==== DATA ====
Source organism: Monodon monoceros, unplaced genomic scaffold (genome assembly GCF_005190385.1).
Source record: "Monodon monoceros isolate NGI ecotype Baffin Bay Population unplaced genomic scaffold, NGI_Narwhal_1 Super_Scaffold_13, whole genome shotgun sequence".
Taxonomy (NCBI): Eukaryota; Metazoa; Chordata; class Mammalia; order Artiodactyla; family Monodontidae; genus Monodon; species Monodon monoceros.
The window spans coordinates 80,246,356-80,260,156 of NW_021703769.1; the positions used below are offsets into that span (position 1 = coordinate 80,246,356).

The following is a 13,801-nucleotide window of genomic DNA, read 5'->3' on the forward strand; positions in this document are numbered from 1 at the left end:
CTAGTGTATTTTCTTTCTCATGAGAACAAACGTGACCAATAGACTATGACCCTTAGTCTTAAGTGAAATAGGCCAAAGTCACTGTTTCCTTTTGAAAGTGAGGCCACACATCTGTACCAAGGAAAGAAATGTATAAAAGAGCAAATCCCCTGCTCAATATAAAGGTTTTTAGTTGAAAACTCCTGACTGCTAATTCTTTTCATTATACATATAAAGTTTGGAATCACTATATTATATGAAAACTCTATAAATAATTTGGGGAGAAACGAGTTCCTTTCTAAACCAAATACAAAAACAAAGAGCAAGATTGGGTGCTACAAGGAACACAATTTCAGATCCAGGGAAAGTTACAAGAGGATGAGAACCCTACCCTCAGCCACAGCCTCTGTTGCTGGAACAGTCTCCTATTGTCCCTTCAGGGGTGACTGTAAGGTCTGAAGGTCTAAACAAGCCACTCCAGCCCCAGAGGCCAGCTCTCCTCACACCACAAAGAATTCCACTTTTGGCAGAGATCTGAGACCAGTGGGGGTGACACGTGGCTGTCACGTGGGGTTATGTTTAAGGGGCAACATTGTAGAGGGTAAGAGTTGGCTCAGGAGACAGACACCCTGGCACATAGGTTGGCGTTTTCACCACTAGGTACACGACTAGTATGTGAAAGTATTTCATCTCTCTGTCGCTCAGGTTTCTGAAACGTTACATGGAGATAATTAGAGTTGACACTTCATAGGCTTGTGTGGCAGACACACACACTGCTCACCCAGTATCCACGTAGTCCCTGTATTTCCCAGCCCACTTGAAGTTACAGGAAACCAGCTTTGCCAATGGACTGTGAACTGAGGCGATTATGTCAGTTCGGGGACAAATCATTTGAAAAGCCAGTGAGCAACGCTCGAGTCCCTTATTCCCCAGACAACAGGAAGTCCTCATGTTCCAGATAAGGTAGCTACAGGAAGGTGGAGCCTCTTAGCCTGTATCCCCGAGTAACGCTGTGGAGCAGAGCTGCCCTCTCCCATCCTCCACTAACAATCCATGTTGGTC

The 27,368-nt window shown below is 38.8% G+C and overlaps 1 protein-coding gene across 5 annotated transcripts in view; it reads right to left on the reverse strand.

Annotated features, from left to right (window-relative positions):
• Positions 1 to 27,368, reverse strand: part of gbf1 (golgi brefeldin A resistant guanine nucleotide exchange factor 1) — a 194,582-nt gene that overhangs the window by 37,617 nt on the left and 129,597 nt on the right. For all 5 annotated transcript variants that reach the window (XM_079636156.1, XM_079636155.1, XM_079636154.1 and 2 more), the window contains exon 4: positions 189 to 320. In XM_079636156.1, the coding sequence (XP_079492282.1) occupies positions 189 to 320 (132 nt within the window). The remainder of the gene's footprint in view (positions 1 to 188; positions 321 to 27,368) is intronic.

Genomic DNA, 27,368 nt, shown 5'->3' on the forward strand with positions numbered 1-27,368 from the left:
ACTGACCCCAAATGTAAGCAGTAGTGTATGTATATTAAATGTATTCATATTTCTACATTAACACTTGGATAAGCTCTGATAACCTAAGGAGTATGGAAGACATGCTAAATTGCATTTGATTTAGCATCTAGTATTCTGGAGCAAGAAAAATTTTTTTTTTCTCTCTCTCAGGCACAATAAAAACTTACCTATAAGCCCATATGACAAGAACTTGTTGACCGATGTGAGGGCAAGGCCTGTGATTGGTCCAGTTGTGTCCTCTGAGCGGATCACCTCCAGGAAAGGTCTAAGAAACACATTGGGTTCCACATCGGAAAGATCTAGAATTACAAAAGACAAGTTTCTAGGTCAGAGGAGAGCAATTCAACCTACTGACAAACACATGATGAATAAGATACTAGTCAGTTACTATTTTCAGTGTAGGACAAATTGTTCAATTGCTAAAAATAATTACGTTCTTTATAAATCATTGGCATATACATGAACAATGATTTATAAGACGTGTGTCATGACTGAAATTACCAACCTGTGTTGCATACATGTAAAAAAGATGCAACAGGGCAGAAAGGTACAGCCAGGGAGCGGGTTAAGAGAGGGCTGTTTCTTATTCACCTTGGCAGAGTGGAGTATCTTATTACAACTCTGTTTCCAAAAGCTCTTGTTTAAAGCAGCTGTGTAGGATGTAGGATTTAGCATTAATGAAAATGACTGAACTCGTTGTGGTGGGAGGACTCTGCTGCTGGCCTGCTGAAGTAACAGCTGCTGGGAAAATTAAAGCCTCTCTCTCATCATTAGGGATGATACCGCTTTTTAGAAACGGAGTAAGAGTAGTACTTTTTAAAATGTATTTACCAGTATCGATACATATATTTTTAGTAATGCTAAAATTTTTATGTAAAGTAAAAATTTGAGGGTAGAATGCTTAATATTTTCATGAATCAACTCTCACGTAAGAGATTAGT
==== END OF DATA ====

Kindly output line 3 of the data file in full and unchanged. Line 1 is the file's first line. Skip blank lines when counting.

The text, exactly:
Taxonomy (NCBI): Eukaryota; Metazoa; Chordata; class Mammalia; order Artiodactyla; family Monodontidae; genus Monodon; species Monodon monoceros.